Trustworthy

To ensure a study is trustworthy, it should include a report with a detailed procedural description. This means detailing why you conducted the study, how you performed it, what procedural decisions you made, and how you generated and managed data. 

The more transparency involved in this process, the more trustworthy the study is.

Applicability

Applicability is the metric that helps you evaluate external validity, or whether or not the research findings are transferable. 

A study will meet this criterion if it fits into real-world contexts and if researchers can apply the insights into real-world situations.

Part of ensuring that the research meets this criterion is to make sure the researchers represent the target demographic well.

Consistency

Consistency is the way researchers determine reliability. Since the study is qualitative and involves different participants, results will vary. But, researchers should be able to find similar patterns if they were given the same data.

What are the methods for qualitative analysis?

Since qualitative research aims to get to the deeper root of a research question, the methods of analysis will vary.

Top research methods include:

  • Participant observation in natural, controlled, or social settings
  • Documents
  • Open-ended questionnaires
  • Analysis of artifacts
  • Interviews
  • Unstructured interviews
  • Cultural records
  • Diary accounts
  • Ethnography
  • Personal experience
  • Visuals
  • Photographs
  • Videos
  • Sound recordings
  • Etc.

Anything that provides insight into why people behave the way they do could be used as a method for qualitative research.

Are there limitations to qualitative studies?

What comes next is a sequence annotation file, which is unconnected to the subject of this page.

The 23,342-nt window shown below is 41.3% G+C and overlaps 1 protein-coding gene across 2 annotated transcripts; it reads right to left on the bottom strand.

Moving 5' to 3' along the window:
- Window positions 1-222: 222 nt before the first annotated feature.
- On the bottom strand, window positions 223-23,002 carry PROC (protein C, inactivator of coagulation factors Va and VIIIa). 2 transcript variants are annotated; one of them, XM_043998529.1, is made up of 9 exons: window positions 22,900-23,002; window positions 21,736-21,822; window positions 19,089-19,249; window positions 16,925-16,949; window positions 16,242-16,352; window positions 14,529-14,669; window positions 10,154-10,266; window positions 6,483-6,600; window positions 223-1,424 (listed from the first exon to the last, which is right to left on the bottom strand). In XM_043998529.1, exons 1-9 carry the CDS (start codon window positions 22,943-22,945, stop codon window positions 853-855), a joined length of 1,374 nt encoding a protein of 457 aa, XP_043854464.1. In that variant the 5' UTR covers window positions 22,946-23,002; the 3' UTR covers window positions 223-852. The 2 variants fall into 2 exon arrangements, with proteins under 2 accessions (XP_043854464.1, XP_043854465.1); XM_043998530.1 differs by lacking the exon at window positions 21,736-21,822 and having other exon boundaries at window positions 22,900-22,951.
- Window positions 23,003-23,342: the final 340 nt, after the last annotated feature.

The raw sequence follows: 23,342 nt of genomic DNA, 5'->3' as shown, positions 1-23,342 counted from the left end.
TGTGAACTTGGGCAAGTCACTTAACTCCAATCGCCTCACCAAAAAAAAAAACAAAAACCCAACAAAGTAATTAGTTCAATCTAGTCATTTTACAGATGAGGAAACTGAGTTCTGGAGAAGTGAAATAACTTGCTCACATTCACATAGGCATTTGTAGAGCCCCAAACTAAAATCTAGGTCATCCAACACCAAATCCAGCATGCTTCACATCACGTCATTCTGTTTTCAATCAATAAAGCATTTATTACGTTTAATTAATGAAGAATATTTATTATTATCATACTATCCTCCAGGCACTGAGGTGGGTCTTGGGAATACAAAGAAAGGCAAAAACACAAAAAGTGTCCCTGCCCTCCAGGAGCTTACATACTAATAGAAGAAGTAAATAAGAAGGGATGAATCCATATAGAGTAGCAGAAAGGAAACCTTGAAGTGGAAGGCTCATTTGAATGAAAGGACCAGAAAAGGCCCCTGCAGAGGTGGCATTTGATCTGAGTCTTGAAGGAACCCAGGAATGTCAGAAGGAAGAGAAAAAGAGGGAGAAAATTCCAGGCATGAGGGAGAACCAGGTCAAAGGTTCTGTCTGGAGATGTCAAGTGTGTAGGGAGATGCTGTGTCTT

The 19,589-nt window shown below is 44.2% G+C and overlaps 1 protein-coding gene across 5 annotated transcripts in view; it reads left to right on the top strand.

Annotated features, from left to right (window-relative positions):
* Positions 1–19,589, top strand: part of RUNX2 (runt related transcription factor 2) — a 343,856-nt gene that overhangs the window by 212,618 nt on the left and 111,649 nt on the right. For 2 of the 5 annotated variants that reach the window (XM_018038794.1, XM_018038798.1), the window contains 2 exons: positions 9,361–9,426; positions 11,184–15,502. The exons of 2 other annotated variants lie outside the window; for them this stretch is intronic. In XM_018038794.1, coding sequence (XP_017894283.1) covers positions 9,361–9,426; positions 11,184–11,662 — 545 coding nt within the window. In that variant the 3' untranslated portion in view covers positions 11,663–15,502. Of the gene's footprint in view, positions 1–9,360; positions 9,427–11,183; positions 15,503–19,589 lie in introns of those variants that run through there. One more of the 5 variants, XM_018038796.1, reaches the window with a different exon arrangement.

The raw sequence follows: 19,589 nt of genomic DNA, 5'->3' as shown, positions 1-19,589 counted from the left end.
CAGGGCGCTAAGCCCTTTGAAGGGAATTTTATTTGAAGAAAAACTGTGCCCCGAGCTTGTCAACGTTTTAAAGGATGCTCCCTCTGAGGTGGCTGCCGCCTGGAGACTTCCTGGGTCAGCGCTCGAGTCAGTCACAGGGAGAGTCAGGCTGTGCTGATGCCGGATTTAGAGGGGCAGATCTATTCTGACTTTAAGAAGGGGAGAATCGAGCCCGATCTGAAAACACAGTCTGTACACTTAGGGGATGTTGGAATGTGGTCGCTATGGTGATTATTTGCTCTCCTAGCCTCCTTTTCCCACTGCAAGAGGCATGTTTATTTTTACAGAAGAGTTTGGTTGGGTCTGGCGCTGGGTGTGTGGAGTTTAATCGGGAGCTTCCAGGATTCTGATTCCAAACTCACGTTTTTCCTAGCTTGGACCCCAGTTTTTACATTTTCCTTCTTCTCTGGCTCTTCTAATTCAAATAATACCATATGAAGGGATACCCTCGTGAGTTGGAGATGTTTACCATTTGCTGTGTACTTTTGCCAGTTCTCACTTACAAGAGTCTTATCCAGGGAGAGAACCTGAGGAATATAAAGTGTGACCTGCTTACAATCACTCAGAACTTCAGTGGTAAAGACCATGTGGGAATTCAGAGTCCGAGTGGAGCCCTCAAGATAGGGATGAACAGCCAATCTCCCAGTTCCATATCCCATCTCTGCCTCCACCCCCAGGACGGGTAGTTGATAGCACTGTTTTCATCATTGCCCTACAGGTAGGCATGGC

As with any research study, there are limitations. Here are a few of the main constraints that traditional qualitative researchers face:

  • Small data sets. Qualitative studies are expensive and take time. This means it’s challenging to capture large-scale data sets, which can make it more difficult to meet the “applicability” criterion. 
  • Validity and reliability. It’s challenging to apply the traditional reliability and validity standards to these types of studies since research typically originates in single contexts, and because the researcher plays such a significant role. This means replication can be hard.
  • Time constraints. Qualitative data collection is much more time consuming than quantitative studies.
  • The analysis is more complicated. The analysis of qualitative data is more involved and more complicated than running a quick statistical test.

Digital qualitative solutions on the other hand, like ones offered by Fuel Cycle and its partners, exist to solve these pain points. To understand how modern technology is breaking down the barriers to running qualitative research, check out this infographic.

How does data analysis work in qualitative research?

Since qualitative research methods are so diverse, the analysis is not limited to a cut and dry approach like it can be with a quantitative study.

Qualitative data analysis may include a combination of creative approaches that involve coding data and following established techniques (e.g., content analysis, grounded theory, thematic analysis, discourse analysis, etc.) for making sense of data.

It’s also critical to remember that analyzing qualitative data can be as easy or as difficult as you make it. To make it easy, it’s crucial to invest in a tool that will help you code data, interpret data, and present data in a way that is clear and organized. For more information about qualitative data and for help with analysis by top software, schedule a demo of Fuel Cycle today.